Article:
Hardship! (He Laughed again), money no dey and them no dey hire economist like that. Okay seriously now, it’s not as if I am not using my professional qualifications. I actually studied international relations and Public relations as well and I run a Public relations outfit (Swagcraft) along side my job here as an OAP.

I read your profile a bit and discovered you were involved o whole lot in sports?

onome, maxi priest and rugged man

onome, maxi priest and rugged man

Yeah I was! My father was a very avid athlete himself when he was younger, so he exposed I and my siblings to a whole lot of sporting activities and opportunities and when I was in England, that was where I kind of discovered I had some kind of affinity for a few sports and the kinds of schools I went to, high profiled schools, of course paid for by the United Nations were school that sports and other extra-curricular activities were really encouraged…so I did very well in a few sports, I was even team Captain of most of the sports I participated in. I played Cricket; Hockey; was involved in track and fields; squash; badminton; tennis and Rugby. I actually played Rugby internationally for England Junior “under 16”. I played soccer as well.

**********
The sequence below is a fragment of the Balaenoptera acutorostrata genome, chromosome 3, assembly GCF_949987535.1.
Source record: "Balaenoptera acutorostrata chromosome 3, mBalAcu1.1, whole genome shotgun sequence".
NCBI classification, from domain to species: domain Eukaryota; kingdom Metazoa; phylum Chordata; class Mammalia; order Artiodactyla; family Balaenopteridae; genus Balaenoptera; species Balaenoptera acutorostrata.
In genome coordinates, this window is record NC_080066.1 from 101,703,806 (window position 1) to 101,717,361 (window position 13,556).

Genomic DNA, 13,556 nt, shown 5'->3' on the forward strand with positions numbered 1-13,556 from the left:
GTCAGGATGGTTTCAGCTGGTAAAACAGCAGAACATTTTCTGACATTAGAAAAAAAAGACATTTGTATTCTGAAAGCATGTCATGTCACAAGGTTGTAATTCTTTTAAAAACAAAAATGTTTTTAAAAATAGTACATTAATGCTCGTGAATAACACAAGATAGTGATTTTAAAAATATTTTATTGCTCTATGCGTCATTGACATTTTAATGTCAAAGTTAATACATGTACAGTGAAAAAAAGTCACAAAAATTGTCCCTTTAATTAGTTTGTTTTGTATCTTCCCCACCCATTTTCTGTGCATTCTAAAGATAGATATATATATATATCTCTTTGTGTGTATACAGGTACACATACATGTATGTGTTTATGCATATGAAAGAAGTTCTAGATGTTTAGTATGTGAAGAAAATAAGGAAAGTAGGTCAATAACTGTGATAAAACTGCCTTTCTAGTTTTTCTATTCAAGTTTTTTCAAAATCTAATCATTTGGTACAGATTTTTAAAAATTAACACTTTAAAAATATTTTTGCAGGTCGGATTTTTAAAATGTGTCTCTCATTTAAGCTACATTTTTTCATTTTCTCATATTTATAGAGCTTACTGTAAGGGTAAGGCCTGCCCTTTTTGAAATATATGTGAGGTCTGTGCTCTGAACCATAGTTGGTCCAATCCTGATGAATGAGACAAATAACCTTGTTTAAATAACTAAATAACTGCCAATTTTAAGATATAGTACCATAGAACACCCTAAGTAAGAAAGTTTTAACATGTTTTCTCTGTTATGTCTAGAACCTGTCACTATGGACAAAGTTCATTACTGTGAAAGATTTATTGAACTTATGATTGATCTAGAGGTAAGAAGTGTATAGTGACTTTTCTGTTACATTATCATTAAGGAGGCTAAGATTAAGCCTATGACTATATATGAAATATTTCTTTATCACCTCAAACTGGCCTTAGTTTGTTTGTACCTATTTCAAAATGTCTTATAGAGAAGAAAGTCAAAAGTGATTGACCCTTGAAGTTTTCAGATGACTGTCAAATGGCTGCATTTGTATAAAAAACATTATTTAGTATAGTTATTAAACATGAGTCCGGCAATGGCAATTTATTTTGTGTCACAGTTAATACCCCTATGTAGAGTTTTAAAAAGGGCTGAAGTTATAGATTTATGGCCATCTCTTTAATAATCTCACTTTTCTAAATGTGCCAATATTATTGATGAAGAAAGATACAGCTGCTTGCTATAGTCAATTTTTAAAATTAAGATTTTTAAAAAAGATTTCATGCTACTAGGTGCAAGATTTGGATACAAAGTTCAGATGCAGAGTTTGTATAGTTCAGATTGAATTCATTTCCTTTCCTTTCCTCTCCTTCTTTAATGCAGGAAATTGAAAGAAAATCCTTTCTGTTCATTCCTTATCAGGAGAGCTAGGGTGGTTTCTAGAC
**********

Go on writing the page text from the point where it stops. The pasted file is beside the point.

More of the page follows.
Since you had that kind of affinity for sports why didn’t you just focus and build a career in one of those sports?

I got injured, when I was playing Rugby internationally…to cut a long story short, I had a career ending injury, crucial ligament damage during the final selection process. Though I was selected afterwards due to my past performances, but couldn’t do much. The saddest thing was that my school was protecting me and exempting me from all other activities, because that was the first time that anybody from that school was going to represent the country. So there was a lot of efforts made on the part of my professors; lecturers and teachers so I can get into national team, but unfortunately on the eve of the final selection day, I went to play football with my boys in the park and damaged my ligaments. All the same I was selected based on my previous performance, I trained with the team; played with the team and even scored a few points for the team, however after that I couldn’t perform as I used to. The knee required surgery which I never really went through with.

Why didn’t you go for the surgery?